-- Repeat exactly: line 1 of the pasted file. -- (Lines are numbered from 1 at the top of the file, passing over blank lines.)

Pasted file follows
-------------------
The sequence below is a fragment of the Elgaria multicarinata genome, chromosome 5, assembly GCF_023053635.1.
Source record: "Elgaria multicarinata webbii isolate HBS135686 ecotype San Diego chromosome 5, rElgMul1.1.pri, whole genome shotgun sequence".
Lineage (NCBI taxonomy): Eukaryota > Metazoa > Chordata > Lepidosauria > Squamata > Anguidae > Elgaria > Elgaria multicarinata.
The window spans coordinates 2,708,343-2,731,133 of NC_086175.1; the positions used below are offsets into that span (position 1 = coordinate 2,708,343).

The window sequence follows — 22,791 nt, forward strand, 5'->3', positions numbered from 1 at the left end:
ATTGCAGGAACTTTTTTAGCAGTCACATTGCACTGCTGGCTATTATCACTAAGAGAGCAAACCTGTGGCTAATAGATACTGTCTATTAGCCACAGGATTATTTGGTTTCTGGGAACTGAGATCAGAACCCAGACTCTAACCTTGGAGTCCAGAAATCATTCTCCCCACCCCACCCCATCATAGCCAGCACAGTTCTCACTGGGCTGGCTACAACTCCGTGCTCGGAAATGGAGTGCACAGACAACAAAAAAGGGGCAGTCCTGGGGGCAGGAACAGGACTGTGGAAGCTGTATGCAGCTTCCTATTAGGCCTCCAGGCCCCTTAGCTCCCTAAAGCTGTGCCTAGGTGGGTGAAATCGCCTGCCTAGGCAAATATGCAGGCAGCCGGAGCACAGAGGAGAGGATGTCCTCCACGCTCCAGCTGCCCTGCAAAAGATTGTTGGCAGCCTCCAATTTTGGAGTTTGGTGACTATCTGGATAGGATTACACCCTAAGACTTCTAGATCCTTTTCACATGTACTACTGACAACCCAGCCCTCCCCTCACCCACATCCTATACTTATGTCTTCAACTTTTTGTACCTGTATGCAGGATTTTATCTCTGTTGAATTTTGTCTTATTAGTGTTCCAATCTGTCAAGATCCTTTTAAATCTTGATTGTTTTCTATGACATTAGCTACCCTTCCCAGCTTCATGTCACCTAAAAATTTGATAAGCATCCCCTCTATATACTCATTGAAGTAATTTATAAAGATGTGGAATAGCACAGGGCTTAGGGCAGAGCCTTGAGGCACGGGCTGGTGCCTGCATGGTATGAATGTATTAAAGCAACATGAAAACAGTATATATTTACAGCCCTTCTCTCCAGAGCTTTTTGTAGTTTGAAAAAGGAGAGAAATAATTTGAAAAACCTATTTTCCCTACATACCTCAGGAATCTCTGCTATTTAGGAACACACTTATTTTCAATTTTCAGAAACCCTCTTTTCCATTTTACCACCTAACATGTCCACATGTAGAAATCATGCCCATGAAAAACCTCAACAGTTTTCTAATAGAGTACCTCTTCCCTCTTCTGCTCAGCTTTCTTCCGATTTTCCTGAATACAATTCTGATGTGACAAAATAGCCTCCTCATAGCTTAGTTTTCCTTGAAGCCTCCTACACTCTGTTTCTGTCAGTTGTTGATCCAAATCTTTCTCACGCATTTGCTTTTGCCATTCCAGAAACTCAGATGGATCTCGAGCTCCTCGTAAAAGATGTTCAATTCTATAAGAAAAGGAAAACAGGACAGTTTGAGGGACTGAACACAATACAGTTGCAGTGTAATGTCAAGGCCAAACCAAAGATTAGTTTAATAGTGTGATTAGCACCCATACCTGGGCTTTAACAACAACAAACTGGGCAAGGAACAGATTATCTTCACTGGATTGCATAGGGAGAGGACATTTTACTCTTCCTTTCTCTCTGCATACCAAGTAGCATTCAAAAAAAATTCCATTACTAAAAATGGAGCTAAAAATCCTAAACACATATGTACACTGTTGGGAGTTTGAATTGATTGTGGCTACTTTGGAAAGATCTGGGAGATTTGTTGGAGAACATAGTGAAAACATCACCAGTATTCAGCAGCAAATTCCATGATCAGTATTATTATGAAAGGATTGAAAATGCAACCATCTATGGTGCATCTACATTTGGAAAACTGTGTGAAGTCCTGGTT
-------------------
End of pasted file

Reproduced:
The sequence below is a fragment of the Elgaria multicarinata genome, chromosome 5, assembly GCF_023053635.1.